On Living in Wartime
September 9, 2011
The simple truth is
That WWIII started
– Elfie S. Raymond
It was a bright and sunny Tuesday morning, and I was still lazing around in bed, taking in the late-summer warmth. I was eighteen years old and had just started my freshman year at Sarah Lawrence College in Bronxville, NY, just a forty-minute train ride away from Manhattan. I was filled with excitement, having met a group of formidably intelligent first-year students and registered for classes I’d never dreamed of taking in high school, like Surrealist Poetry and Anthropology of Religion. I was filled with anticipation; cool things were going to be happening this year.Then, the call came. It was my mother, and her voice was panicked.
“Jeannine, Jeannine, a plane just crashed into the World Trade Center!” she cried.
I did not panic. In fact, I did not react at all. A plane had flown into the World Trade Center. Okay. The idea that thousands of people- or even one person- had died due to this event somehow escaped me.
“Okay, well, it must have been some pilot error, right? Or-”
“You don’t understand. A plane has crashed into the building. There’s going to be a war…”
And then, the phone went dead. I tried calling back, but I couldn’t get through.
It was then that I started to wake up. I threw on some clothes and shoes and ran out from my dorm from the main administrative building where Geraldine, the quiet white-haired woman who staffed the desk, was sitting with a glum expression on her face. She merely pointed me in the direction of the television, where already a small group had gathered. I stared blankly at the screen, unable to comprehend the images that flashed before me. Another plane hitting the second tower. Both buildings filled with smoke. Panicked reporters describing the scene behind them, then shouting, “I’m getting out of here” and running away as wind blew rubble toward the camera. And- this was the worst…People the size of ants falling down from the highest windows of the building. Preferring to be smashed to the ground than burned alive.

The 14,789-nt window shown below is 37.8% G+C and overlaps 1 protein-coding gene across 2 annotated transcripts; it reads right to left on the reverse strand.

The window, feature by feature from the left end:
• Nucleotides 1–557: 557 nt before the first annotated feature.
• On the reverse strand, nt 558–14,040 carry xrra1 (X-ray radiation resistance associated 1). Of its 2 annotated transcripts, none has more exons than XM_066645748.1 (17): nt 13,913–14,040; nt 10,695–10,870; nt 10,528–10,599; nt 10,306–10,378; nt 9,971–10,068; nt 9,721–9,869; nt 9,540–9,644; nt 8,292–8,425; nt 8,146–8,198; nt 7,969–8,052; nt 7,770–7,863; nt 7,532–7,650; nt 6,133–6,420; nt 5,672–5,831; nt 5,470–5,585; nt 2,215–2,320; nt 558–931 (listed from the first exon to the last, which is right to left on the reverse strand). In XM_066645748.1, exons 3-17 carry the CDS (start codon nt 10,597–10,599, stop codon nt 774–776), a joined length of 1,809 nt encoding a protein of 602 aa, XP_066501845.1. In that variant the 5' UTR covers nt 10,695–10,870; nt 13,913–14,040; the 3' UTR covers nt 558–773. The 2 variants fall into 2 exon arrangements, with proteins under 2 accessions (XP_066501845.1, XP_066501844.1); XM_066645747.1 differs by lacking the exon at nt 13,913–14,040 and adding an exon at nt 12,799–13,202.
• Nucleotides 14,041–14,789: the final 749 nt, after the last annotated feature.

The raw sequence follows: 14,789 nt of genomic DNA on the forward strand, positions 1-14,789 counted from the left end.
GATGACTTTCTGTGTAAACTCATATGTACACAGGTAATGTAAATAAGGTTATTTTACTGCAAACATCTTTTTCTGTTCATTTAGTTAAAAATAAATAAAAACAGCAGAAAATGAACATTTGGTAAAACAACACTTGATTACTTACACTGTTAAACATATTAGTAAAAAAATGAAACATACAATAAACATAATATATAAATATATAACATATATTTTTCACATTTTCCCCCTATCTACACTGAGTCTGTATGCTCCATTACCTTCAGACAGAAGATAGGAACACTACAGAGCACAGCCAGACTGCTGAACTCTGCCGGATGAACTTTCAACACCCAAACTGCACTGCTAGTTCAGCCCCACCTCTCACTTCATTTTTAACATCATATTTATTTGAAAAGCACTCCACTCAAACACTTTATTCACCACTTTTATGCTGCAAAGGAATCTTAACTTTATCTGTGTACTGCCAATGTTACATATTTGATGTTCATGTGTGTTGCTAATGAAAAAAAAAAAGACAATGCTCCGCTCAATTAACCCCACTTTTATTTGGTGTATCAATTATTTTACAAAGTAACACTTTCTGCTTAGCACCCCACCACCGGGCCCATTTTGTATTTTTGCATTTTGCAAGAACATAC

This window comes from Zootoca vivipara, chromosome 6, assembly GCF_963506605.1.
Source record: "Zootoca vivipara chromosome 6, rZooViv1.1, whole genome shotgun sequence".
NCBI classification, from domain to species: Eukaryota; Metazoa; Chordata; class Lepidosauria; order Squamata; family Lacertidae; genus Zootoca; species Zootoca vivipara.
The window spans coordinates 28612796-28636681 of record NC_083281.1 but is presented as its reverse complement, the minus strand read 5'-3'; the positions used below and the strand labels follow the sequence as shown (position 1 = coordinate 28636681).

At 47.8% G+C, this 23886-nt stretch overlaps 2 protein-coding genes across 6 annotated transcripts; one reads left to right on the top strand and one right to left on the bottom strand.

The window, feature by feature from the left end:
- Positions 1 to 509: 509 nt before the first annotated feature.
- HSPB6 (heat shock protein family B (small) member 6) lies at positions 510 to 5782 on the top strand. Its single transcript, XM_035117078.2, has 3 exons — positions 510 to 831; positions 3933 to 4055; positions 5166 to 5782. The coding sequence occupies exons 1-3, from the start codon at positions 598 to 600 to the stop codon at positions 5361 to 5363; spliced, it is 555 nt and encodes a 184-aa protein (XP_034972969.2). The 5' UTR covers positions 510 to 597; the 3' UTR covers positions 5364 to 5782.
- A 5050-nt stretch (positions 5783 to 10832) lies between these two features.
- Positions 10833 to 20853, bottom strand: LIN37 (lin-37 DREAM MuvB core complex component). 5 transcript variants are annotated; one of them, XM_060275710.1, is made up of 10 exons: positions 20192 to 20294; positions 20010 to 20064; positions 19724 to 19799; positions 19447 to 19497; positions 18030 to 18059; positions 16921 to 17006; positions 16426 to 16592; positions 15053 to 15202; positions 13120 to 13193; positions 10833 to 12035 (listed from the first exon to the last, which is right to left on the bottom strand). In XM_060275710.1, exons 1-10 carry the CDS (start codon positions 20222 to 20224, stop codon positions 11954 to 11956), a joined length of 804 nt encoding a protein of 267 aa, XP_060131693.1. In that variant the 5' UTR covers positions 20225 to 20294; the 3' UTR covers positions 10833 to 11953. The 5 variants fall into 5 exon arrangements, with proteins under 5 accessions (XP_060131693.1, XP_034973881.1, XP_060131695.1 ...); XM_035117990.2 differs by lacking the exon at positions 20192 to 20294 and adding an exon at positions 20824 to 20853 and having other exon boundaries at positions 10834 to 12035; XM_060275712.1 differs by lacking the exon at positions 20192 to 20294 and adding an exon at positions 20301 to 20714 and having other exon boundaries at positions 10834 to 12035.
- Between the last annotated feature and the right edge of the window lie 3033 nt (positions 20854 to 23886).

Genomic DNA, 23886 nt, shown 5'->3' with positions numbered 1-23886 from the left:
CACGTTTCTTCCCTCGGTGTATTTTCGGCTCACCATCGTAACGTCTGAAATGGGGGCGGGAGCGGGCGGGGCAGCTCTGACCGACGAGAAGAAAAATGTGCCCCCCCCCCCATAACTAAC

This could not be happening. All right, maybe it could happen in some of the far-off places I’d read about in my high school history books, but not in the United States, just a short train ride away from where I was standing. This was the kind of thing that only happens to other people. Right?
I don’t recall much of what went on at Sarah Lawrence that day. Classes were cancelled, of course. The administration had scheduled some big event- I don’t remember what; it involved outside visitors rather than students – and there were plenty of snacks set out on long tables covered with fancy white cloths. When we got tired of watching the minute-by-minute coverage of the “Attack on America” we stepped outside and sat on the lawn, slowly eating this food without tasting it. There was an eerie silence over the campus, and what struck me as most bitterly ironic was the brilliant blueness of the sky- really it was too blue, chemical-blue, special-effect-in-the-movie blue. I just couldn’t believe that only a few miles south of where I now sat, hundreds of not thousands of people were being burned alive. And there was nothing that I could do about it.
I don’t remember much else from that day. At some point I went to the library and started sending emails (I’d only just set up my first email account and learned how to use it one week prior) to everyone I knew – my few friends whose email addresses I knew, my wonderful high school guidance counsellor, who’d urged me to write to her once I’d started school. “Are you all right?” I asked them, even though none of them lived in New York. It didn’t matter. This was an event that affected all of us.